Patricia Era Bath: Klever Articles: Inspirational People

Patricia Era Bath, born November 4, 1942, in the Harlem neighbourhood of Manhattan, New York City, is an ophthalmologist, inventor, and humanitarian.

She has broken ground for women and African Americans in several areas.

Before her, no woman had served on the staff of the Jules Stein Eye Institute, headed a post-graduate training program in ophthalmology, or been elected to the honorary staff of the UCLA Medical Centre (an honour bestowed on her after her retirement).

Before Patricia Bath, no black person had served as a resident in ophthalmology at New York University and no black woman had ever served on staff as a surgeon at the UCLA Medical Centre.

Patricia Bath is the first African-American woman doctor to receive a patent for a medical purpose.

She is the holder of four patents.

She also founded the American Institute for the Prevention of Blindness in Washington, D.C.

Raised in Harlem, Patricia Bath struggled with sexism, racism, and poverty though she was encouraged academically by her parents.

It was hard for her since there were no black physicians that she knew of while she was growing up.

She grew up in a predominantly black community where blacks were not accepted into many medical schools.

It was also not easy for her to go to medical school since her family did not have the funds for it.

Inspired by Albert Schweitzer’s work in medicine, Patricia Bath applied for and won a National Science Foundation Scholarship while attending high school.

This led her to a research project at Yeshiva University and Harlem Hospital Centre on the connection between cancer, nutrition and stress which helped her interest in science shift to medicine. The head of the research program realized the significance of her findings during the research and published them in a scientific paper that he later presented.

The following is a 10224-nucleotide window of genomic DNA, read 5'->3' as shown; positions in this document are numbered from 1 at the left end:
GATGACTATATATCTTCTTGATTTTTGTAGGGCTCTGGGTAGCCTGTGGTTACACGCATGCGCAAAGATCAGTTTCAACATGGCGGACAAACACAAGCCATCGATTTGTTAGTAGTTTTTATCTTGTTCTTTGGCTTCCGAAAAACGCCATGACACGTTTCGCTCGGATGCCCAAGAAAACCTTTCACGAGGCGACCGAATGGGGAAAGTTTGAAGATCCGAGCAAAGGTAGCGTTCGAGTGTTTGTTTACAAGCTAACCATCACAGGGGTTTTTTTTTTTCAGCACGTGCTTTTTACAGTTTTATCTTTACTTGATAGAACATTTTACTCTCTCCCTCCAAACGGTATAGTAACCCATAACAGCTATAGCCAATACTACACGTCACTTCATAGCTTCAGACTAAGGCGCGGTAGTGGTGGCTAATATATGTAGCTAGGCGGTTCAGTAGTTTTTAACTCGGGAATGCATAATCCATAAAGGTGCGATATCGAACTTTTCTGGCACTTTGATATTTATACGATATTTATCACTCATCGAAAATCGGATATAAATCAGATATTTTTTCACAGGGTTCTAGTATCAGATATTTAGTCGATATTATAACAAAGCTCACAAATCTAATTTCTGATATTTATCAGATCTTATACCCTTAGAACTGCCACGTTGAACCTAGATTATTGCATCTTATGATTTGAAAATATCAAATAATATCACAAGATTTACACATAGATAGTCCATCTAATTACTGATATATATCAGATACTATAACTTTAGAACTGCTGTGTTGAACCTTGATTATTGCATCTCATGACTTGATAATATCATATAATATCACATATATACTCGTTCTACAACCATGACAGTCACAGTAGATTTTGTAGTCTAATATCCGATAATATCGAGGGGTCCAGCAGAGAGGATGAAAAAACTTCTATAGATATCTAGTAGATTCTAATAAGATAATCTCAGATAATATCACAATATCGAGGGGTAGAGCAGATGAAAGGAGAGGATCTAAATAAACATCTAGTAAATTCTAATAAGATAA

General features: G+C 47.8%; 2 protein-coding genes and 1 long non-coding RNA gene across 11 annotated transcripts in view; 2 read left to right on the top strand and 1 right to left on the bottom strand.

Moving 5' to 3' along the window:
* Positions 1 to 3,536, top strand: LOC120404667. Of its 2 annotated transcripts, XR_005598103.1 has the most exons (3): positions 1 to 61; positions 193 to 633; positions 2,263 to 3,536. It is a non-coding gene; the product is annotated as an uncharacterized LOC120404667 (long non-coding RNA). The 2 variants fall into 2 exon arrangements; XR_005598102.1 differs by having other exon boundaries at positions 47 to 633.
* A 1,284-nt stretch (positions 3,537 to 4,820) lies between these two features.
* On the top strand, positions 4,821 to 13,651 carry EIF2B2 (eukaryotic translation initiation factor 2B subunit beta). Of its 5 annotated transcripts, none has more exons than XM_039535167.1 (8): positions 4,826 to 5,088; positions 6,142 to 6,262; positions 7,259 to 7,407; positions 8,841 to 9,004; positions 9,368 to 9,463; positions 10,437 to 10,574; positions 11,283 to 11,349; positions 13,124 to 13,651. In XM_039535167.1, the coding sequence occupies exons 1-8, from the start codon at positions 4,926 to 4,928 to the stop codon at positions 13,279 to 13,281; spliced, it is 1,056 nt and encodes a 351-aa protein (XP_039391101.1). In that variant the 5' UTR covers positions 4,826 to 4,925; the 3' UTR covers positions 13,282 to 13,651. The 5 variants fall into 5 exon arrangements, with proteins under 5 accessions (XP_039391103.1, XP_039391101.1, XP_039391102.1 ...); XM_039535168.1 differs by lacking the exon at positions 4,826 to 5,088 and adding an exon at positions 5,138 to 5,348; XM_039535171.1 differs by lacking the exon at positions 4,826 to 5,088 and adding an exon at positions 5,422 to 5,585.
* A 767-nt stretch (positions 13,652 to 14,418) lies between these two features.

In 1960, still a teenager, Patricia Bath won the “Merit Award” of Mademoiselle magazine for contributing to the project.

She received her Bachelor of Arts in Chemistry from Manhattan’s Hunter College in 1964.

She relocated to Washington, D.C. to attend Howard University College of Medicine, from which she received her doctoral degree in 1968.

During her time at Howard, she was president of the Student National Medical Association and received fellowships from the National Institutes of Health and the National Institute of Mental Health.

She interned at Harlem Hospital Centre, subsequently serving as a fellow at Columbia University.

Patricia Bath travelled to Yugoslavia in 1967 to study children’s health which caused her to become aware that the practice of eye care was uneven among racial minorities and poor populations, with a much higher incidence of blindness among her black and poor patients. She determined that, as a physician, she would help address this issue. She persuaded her professors from Columbia to operate on blind patients at Harlem Hospital Center, which had not previously offered eye surgery, at no cost. Patricia Bath pioneered the worldwide “community ophthalmology” discipline, a volunteer-based outreach to bring necessary eye care to underserved populations.

She served her residency in ophthalmology at New York University from 1970 to 1973, the first African American to do so in her field.

She holds four patents in the United States.

In 1981, she conceived the Laserphaco Probe, a medical device that improves the use of lasers to remove cataracts, and “for ablating and removing cataract lenses”. The device was completed in 1986 after she conducted research on lasers in Berlin and patented in 1988, making her the first African-American woman to receive a patent for a medical purpose.

The device, which quickly and nearly painlessly dissolves the cataract with a laser, irrigates and cleans the eye and permits the easy insertion of a new lens, is used internationally to treat the disease.

She has continued to improve the device and has successfully restored vision to people who have been unable to see for decades.

Three of Patricia Bath’s four patents relate to the Laserphaco Probe.

In 2000, she was granted a patent for a method she devised for using ultrasound technology to treat cataracts.

Patricia Bath has been honoured by two of her universities. Hunter College placed her in its “Hall of Fame” in 1988 and Howard University declared her a “Howard University Pioneer in Academic Medicine” in 1993.



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Co-founder of The Klever Magg.
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